All companies want repeat business and lifelong clients. We want our clients to be so impressed that they want us to do more.  None of us begin working with a client expecting to fail, yet sometimes we don’t measure up to our client’s expectations. This can cause distrust and – at times – animosity between the teams. The account can be in jeopardy, as can your business’s reputation. You never want to reach this point. So to avoid this situation, here are five tips to help ensure client satisfaction… and deliver top results.

  1. Be honest. For the sales team, selling your company as the best of the best is a daunting and complicated task. Give the client relevant solutions for what they are asking for… and nothing more. You always want to say “yes,” yet it’s equally important to say “no.” Be honest about your company’s capabilities. How about when the client is ready to work with you? Be up front about pricing and (especially) the expected timing for projects to be completed. Going over budget, going back to a client for more money, or extending an already lengthy project timeline can hurt the relationship.
  1. Get a feel for the client. Some clients don’t need very much. They let a project run at its own pace, offer minimal input, and don’t ask for much on top of what’s already being done. Some clients, however, need hand-holding and make a lot of new requests beyond the scope of the original project. This can depend on the industry of the client. A membership organization for instance may require a lot of additional support for chapters or individual members. Though you can’t know everything you’ll be encountering in a project, if more questions had been asked up front some of that could have been discovered and prepared for… and the quote, timing, and team expectations would likely have been presented or executed differently. You never want to let your client down on the job.
  1. Thoroughly understand what you are about to take on. Take a comprehensive look at what the client is asking for your company to do. Many projects, such as website refreshes and membership marketing efforts, have multiple steps if they want to be set up and executed correctly. This will take longer and there will likely be bumps along the way that will require troubleshooting. Ask team members who are experts in the types of projects your client is interested in doing… and listen. Don’t bite off more than you can chew. This also entails being up front about what project might be beyond the skill set of your in-house team. You can always offer to work with a vendor. It’s important to recognize this early. This is not to say to never push for growth or to help team members grow their skill set. A company should have a sweet spot, but it should never be satisfied with the status quo. Just know how to pick your battles. You want success.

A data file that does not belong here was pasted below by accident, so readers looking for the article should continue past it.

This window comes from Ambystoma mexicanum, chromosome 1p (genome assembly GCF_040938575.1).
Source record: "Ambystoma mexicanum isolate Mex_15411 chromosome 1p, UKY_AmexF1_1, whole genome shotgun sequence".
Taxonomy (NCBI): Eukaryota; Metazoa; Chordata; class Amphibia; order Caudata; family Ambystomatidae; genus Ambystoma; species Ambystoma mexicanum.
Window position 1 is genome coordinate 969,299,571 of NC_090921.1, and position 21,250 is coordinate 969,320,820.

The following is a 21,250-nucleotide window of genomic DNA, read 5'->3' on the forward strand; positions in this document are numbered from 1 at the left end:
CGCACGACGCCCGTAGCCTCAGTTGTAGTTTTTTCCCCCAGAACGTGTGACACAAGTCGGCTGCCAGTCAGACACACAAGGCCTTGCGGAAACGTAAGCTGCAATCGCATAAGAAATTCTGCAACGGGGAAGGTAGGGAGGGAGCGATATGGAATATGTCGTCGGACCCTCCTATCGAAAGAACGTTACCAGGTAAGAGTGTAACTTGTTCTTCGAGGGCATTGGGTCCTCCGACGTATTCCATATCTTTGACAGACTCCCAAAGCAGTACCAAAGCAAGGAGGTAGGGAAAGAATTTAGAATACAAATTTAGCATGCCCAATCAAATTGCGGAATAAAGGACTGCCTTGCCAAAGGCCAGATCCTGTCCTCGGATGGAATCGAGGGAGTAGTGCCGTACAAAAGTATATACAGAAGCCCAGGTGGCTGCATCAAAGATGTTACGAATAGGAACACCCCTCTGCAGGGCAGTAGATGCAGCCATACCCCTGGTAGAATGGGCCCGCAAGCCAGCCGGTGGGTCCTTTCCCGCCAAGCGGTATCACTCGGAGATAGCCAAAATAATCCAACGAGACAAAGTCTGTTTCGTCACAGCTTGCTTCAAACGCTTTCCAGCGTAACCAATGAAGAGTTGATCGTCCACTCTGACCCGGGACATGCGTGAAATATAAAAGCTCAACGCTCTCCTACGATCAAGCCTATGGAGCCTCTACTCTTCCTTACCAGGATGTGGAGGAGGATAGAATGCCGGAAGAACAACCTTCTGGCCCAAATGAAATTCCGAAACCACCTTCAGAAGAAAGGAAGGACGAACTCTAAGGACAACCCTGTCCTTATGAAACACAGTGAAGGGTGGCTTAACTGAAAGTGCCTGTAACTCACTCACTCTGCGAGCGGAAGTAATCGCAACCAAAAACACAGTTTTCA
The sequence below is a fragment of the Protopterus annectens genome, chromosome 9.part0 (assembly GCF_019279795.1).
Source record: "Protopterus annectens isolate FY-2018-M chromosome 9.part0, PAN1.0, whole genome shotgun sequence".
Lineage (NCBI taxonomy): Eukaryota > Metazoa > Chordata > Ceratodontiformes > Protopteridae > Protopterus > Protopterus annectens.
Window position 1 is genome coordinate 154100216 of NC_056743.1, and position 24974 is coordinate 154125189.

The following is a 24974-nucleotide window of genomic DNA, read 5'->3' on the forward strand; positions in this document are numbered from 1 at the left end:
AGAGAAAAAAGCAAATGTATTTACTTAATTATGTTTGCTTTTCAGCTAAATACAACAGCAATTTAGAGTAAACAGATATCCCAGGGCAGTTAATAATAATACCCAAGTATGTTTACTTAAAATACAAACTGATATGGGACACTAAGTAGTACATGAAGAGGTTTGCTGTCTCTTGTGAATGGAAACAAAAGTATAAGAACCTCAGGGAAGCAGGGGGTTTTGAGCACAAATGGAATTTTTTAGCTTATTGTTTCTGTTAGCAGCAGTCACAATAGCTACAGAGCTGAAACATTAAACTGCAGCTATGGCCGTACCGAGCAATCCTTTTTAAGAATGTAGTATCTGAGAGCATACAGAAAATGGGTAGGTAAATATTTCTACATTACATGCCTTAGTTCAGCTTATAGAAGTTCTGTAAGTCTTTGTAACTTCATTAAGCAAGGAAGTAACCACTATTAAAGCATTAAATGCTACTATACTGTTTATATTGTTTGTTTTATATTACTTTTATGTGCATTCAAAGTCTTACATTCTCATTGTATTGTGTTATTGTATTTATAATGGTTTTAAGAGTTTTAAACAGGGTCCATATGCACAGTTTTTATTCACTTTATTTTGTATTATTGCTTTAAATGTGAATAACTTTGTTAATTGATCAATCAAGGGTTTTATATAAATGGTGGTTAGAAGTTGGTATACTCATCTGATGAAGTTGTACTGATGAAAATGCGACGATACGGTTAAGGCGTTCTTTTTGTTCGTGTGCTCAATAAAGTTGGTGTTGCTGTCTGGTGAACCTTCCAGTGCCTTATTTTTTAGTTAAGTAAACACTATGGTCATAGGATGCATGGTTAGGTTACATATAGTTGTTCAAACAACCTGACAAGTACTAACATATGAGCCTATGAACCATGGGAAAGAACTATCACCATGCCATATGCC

1. Timing is everything. The sales process can take a long time, but once the contract is signed, most clients want to move at warp speed. You already have a lot of projects to manage. How will adding a new one affect workflow and labor? Does something need to be shifted or moved around? Is your client in a tight spot and needed solutions yesterday? Know the answers, prep your team, and manage your client’s expectations regarding timing.
  1. Communicate! Don’t wait for a client to ask about something; anticipate what the client will want to know. Send reports regularly, offer quick updates via email on how a promotion or project is going. This goes a long way in making your client feel connected to your company’s team. Always be a step ahead in what the client would like to execute next. Be prepared to provide an answer, not “we’ll get back to you.” Be as prompt in your communication as possible, and work on removing bottlenecks within your company so that your client doesn’t have to wait long for an answer.

All of these will help you and your company ensure that you over-deliver instead of over-promise. However, if you misjudge the client’s needs or wants, run into challenges in the shop, the return is lower than projected, or you’re trying something new and it ends up falling flat, you could find yourself in the position of having to explain and work to regain that client’s trust. Sometimes, despite best efforts, things do not go as planned.

If you do not meet your client’s expectations…

Get everyone together. Make a new game plan. Get all the experts in the room with the client. This would look better if you go visit the client. Make sure there is a good facilitator for the conversation and someone taking notes so that details don’t get missed. Everyone needs to be honest and priorities need to be hashed out.

Offer an apology. Not just verbally, but also tangibly in the form of a discount, free item, something! It’s never a good thing to have to do this to appease your client’s discontent but it will show you are willing to try to make up for what has been lacking. It’s also a sign to your internal team that it’s time to step up the game.